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U.S. Institute of Peace: Pakistan, the United States, and the End Game in Afghanistan: Perceptions of Pakistan's Foreign Policy Elite

Authors: Moeed Yusuf, Huma Yusuf, and Salman Zaidi
July 25, 2011

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This brief by the U.S. Institute of Peace and the Jinnah Institute in Pakistan, summarizes the perceptions of Pakistani foreign policy elite about Pakistan's strategy and interests in Afghanistan, its view of the impending "end game," and the implications of its policies towards afghanistan for the U.S.- Pakistan relationship.

As the so-called “end game” in Afghanistan approaches, the momentum is growing to find an amicable solution to the conflict. The U.S. and other troop contributing countries are committed to transferring primary security responsibilities to Afghan National Security Forces (ANSF) by December 2014. While an internal consensus among Afghan actors remains the most crucial element of any settlement, regional players also have an important role to play in facilitating progress. Among them, Pakistan’s role is pivotal.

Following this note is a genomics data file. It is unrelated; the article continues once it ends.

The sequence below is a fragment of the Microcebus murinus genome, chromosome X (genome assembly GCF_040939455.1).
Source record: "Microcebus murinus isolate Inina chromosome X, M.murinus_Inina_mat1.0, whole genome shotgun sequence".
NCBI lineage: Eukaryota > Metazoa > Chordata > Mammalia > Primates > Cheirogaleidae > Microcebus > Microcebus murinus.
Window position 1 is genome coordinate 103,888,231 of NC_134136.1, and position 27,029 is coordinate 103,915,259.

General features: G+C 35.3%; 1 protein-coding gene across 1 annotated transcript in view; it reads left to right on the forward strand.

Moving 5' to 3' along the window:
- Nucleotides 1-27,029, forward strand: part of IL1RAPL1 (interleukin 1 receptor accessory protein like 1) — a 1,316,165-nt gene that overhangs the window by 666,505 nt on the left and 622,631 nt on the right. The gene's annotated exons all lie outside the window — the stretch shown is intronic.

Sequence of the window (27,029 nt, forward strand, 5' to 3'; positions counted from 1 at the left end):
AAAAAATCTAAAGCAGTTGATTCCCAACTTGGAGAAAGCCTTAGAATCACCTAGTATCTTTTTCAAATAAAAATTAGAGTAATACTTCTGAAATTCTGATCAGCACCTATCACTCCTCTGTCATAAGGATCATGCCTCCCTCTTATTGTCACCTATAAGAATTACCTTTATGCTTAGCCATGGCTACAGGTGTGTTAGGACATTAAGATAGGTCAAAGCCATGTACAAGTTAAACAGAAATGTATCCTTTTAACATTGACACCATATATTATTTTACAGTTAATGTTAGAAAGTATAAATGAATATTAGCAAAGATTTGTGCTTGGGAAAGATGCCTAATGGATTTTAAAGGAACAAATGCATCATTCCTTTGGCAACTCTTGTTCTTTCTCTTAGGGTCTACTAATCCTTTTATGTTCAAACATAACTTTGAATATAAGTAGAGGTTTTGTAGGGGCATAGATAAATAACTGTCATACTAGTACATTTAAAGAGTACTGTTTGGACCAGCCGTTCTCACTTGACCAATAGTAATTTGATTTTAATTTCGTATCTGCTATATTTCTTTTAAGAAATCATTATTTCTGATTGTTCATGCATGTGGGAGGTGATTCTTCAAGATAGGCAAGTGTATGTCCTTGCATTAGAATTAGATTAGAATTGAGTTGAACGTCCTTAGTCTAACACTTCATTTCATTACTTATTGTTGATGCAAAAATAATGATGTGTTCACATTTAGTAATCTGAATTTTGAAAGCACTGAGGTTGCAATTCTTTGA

This brief captures the perceptions of Pakistani foreign policy elite who were invited to participate in roundtable discussions and interviews as part of the USIP-JI project described in the summary above. Given Pakistan’s centrality, such an exercise holds tremendous value for those grappling to identify ways to secure a successful transition in Afghanistan.

Specifically, the USIP-JI project focused on four themes:

i.   America’s evolving strategy in Afghanistan;

ii.   Pakistan’s short-term and long-term interests in Afghanistan; and how Pakistan is pursuing these interests;

iii.   In light of America’s strategy and its implications for Afghanistan and the region, how can Pakistan best pursue its interests going forward;

iv.   Policies that the U.S., Afghanistan, India (and other regional actors) would have to pursue or accept for Pakistani objectives to be met.

Project findings are based on discussions with a wide spectrum of Pakistan’s foreign policy elite—retired civilian and military officials, analysts, journalists and civil society practitioners—with established expertise on Afghanistan and/or with knowledge of the modalities of policymaking in the U.S. The project also solicited views of senior politicians.

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